The points and subjects contained in our Essential Guide to Having Surgery are not repeated here as this guide is intended for cosmetic surgery only. The key difference between cosmetic surgery and all other branches of surgery is that for the vast majority of patients, cosmetic surgery is voluntary. In other words, patients actively choose to seek out procedures, surgeons and clinics when there may not be an recognised medical need.

    For this reason, a large degree of the success or failure of a procedure is subjective and emotional. Put another way, a cosmetic operation may be a technological and medical triumph but the patient may still be unhappy with the end result. Patients are therefore urged to be absolutely clear on what they want and what the surgeon can deliver as an end result. There must not be any ambiguity on what the final cosmetic appearance is like. Patients must also be aware of the variations that are possible with apparently similar procedures on different individuals as no two cosmetic procedures can produce identical results.


    Individuals seek all sorts of cosmetic surgery and surgical enhancements for a multitude of reasons. However, these can generally be summarised as follows. Surgery is used to;

    • correct a real flaw in appearance,
    • correct a perceived flaw in appearance,
    • improve self-esteem,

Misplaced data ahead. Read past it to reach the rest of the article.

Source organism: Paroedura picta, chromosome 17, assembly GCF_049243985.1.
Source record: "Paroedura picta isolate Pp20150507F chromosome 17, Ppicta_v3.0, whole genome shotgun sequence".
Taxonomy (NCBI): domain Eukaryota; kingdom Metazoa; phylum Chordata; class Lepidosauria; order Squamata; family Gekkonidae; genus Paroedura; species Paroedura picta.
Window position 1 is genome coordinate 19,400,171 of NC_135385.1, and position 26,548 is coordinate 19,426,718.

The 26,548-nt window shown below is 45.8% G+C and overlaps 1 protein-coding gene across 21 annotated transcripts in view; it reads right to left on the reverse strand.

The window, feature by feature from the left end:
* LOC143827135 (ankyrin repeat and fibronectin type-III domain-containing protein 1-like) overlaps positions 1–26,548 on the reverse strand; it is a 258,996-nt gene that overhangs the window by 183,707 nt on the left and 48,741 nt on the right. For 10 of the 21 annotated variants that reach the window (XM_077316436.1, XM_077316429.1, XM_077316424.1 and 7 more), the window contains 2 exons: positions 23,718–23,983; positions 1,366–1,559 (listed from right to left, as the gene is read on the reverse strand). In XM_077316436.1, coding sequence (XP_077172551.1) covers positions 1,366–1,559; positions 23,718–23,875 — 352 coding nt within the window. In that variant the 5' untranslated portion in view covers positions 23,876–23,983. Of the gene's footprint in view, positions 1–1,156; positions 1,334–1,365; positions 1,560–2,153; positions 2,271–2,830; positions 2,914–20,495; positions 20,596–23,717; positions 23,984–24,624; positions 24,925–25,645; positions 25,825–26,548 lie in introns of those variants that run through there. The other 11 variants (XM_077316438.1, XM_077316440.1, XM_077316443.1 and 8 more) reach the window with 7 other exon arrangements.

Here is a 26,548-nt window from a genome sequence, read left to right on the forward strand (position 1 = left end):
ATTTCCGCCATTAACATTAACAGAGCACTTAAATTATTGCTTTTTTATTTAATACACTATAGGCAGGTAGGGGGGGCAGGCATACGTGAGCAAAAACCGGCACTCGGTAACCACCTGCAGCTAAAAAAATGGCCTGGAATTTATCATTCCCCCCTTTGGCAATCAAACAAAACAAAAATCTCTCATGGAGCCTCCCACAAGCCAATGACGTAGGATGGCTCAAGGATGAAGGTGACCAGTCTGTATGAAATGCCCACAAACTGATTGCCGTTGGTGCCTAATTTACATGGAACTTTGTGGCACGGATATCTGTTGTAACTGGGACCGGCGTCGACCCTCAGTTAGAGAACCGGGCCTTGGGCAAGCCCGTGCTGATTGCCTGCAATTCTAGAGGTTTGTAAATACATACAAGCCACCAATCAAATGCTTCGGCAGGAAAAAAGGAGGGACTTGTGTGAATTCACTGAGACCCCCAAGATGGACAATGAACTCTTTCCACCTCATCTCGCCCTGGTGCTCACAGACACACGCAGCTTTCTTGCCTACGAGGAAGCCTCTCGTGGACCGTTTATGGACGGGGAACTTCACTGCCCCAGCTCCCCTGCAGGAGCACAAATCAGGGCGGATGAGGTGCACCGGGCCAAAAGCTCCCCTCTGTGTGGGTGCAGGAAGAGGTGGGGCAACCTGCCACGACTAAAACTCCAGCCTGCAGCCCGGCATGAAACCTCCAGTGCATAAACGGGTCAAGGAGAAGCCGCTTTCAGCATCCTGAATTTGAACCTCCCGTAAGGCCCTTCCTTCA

• improve quality of life,
    • improve career prospects,
    • reverse the effects of ageing,
    • reverse the effects of pregnancy,
    • reverse the effects of massive weight loss – e.g. removing excessive skin.

    No matter what the reasons to seek enhancement surgery may be, we would urge all prospective patients to seek such procedures freely, without coercion and without external pressure. Patients must be free to decide on whether or not these operations are for them or not. Globe Health Tours cannot facilitate any surgical procedure, especially cosmetic, if it becomes clear that patients are seeking such procedures under duress and against their wishes.


    In short, anyone, as long as the patient feels happy to embark on such a procedure and is able to give free and informed consent for the operation. However, clearly as with general surgery, patients can be split into low or high risk categories. Those at higher risk will be exposed to a greater chance of developing complications and therefore may have a poorer outcome, both medically and cosmetically.

    The best results can therefore be expected if the patient is;

    • young,
    • physically fit,
    • psychologically healthy,